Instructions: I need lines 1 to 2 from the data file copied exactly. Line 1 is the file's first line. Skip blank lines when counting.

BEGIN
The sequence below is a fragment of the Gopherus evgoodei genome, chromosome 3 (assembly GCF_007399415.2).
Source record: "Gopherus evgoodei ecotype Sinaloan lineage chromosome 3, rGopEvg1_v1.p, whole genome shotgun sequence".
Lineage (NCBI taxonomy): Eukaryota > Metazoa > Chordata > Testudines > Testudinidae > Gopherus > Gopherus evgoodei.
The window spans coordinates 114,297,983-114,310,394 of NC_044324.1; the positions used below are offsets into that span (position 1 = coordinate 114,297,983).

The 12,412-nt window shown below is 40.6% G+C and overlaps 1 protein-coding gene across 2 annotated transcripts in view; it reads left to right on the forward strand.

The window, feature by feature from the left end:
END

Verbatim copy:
The sequence below is a fragment of the Gopherus evgoodei genome, chromosome 3 (assembly GCF_007399415.2).
Source record: "Gopherus evgoodei ecotype Sinaloan lineage chromosome 3, rGopEvg1_v1.p, whole genome shotgun sequence".